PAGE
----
Eric Hyde Miller is a woodworker from Westminster. Miller got his artistic talent from his mother’s side of the family. She quilts and at one time did decoupage. His uncle is a retired art teacher in Philadelphia.
Miller’s first woodworking project was building a beehive with his father when he was in first grade. Then Miller helped to build his parents house in 1976 at 13 years old. As an adult he was busy making a living and raising his son as a single parent. Miller paid his bills by being a carpenter.
“I love working with wood. I have always been intrigued by the grain,” Miller said. He started collecting driftwood because he was fascinated by the shapes that often resemble fish. One of his favorite pieces of driftwood resembles an otter laying on its back and swimming. Miller treats the wood with a sealer, then he mounts the driftwood on beautiful grain-enhanced boards.
About five years ago Miller found he was able to spend more time in the art and yoga communities. He also got involved in the music scene. Miller likes to go to local venues and makes signs for the bands. He buys premade wood letters to create some of his signs. He gave a sign to the Cris Jacobs Band that tours nationally and other bands display his signs on stage with them.
According to Miller, “In the music scene people have little things they hand out. At first, I handed out ‘Teach Peace’ and ‘Be Kind’ printed on paper stickers.”
Then one day when he was in a store buying wooden letters, he found plain wooden hearts. He said to himself, “I am going to give them out. They are much more tangible than stickers.” Miller painted them and added the infinity symbol on the front.
Miller and his partner, Tina Thomas, talked one night about the hearts and came up with a name for handing them out, calling it the Infinite Love Project. They decided to give out Miller’s painted wooden hearts to spread goodwill.
“We took a pocket full of hearts to events and handed them out,” Miller said, “for when we sense someone needs a little extra love.” Thomas added, “It’s for people who appear to be stressed and could use some kindness, appear to be marginalized and could use positive reinforcement, who deserve gratitude, a thank you, or just need a smile.”
“We’ve had so many people come up and tell us how much the heart means to them,” Miller said.
One woman keeps hers on her nightstand. Another found it in between the seats of her car when she was cleaning it and said it made her day. Months after giving them a heart, people will enthusiastically approach Miller to show him they still have it in their wallet or pocket.
Through feedback they have received personally and on their Facebook pages, the hearts have made it to Europe, South America, Asia and across the United States.
“The premise or Seva that drives everything we do is to make the world a kinder place,” Miller said. “We want to do that for free if we can. We put together a website so you can order a free set of hearts to give away. It is the core of what we are trying to do; spreading kindness and encouraging others to do the same. People can also buy them in larger quantities to support the project.”
The proceeds are used for supplies to make more and give away an initial set to anyone who wants one.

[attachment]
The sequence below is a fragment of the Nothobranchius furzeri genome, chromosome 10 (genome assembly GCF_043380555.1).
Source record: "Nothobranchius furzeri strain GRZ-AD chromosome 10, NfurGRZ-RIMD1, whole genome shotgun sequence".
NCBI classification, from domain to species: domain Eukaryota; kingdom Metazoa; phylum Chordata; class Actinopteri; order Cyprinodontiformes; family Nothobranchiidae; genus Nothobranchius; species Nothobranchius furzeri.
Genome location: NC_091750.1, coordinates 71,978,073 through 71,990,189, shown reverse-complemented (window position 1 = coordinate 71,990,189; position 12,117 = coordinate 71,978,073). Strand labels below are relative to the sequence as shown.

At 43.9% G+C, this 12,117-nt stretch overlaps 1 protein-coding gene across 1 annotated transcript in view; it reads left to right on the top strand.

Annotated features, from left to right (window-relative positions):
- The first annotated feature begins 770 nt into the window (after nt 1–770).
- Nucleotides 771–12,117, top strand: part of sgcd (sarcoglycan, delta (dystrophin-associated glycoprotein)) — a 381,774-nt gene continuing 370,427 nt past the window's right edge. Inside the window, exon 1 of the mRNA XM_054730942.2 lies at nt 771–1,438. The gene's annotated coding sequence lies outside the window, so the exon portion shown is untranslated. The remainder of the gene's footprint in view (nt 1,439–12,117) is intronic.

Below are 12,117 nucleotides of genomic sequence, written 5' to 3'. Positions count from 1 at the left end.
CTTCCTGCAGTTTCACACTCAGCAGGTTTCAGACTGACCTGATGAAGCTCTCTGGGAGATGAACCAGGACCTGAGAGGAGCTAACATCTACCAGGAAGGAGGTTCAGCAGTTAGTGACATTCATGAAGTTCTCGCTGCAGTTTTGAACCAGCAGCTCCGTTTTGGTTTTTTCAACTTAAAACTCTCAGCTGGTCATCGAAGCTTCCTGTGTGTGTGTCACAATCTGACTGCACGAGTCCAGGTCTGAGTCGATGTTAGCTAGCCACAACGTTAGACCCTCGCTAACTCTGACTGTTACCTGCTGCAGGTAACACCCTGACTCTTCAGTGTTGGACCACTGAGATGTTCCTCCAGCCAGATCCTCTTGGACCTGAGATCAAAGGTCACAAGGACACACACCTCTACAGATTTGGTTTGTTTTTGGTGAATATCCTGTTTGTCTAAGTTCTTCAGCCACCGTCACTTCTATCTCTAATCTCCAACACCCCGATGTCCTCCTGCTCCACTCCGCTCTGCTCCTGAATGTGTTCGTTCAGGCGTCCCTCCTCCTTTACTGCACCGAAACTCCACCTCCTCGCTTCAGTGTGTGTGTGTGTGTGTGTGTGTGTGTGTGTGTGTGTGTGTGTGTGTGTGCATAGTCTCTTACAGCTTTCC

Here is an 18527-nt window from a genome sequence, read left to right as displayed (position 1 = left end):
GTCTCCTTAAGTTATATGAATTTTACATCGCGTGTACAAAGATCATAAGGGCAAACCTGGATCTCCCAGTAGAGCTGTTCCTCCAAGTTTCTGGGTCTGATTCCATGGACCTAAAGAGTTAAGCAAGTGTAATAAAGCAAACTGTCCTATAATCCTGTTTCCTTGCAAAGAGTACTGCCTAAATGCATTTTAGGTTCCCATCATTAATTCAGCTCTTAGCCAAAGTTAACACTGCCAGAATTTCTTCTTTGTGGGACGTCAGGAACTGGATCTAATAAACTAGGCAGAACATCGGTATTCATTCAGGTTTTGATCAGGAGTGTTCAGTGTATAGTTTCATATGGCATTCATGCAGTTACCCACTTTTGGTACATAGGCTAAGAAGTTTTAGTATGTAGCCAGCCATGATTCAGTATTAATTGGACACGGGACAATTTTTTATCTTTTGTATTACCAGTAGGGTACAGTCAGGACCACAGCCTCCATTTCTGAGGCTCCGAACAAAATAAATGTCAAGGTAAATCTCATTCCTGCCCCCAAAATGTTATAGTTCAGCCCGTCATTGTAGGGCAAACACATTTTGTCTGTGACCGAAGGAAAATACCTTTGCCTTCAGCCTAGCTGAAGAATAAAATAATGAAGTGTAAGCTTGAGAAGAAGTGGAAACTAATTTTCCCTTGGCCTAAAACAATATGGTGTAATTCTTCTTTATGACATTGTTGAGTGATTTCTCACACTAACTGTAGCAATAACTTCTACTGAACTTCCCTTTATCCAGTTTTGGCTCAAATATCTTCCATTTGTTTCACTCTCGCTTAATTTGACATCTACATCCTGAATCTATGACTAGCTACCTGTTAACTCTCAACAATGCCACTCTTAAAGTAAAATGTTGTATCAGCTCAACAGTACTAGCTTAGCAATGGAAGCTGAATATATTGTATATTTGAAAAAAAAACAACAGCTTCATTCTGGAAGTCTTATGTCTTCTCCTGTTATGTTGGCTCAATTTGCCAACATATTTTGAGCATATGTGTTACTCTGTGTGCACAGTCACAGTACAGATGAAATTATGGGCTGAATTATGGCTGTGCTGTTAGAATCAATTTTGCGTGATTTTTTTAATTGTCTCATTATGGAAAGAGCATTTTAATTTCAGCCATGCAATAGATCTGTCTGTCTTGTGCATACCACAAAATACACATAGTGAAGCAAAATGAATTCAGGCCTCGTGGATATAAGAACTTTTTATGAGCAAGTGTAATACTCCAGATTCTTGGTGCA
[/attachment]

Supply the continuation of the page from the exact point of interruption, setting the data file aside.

When Miller was painting the hearts, he noticed the image on the wood underneath. The heart images were stenciled on the wood he was using as a base. Now the bases have become a type of art in themselves. On one, the base art looks like butterflies with the reverse images of two hearts together.
Several months ago, Miller became disheartened after reading too many negative news articles so he decided to make “Be Kind” signs. He started installing them around Westminster.
Then the rectangular signs evolved into the shapes of crayons. The crayons are made from reclaimed plywood to be kind to the planet. “I want the signs to speak to children about kindness for our future,” he said.
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“Someone took a photograph of a crayon I put up for my Aunt Mitzi in Woodsboro,” Miller said. “It resulted in a thread on Facebook where one endearing comment read, ‘Be Kind — The most important thing you learn, and you learned in kindergarten’.”
“We have installed over 400 ‘Be Kind’ signs in public spaces,” Miller said. “People also purchase the signs, ranging in price from $15 to $50. That money goes to help us keep the messages going.”
Miller and Thomas have distributed 16,000 hearts so far but that came to a halt with the coronavirus pandemic. “We have been leaving them in fun places to be found and hopefully make someone smile.” Thomas said. “Now the signs have taken off in popularity. Pastor Malcolm of the Westminster United Methodist Church posted a video on the church’s Facebook page talking about the ‘Be Kind’ signs.”
“The hearts and signs are making a positive impact and we have Kindness Envoys distributing signs in six states so far,” Miller said.
Thomas and Miller are striving to be good stewards of their new “business of giving” and are working with the Community Foundation of Carroll County to set up a nonprofit organization called “Action for Kindness.”
A part of the proceeds from every sale goes to the nonprofit which benefits people in the local community who are also working to make the world a kinder place. Miller says, “Everything works a little bit better when you are around kind and empathetic people.”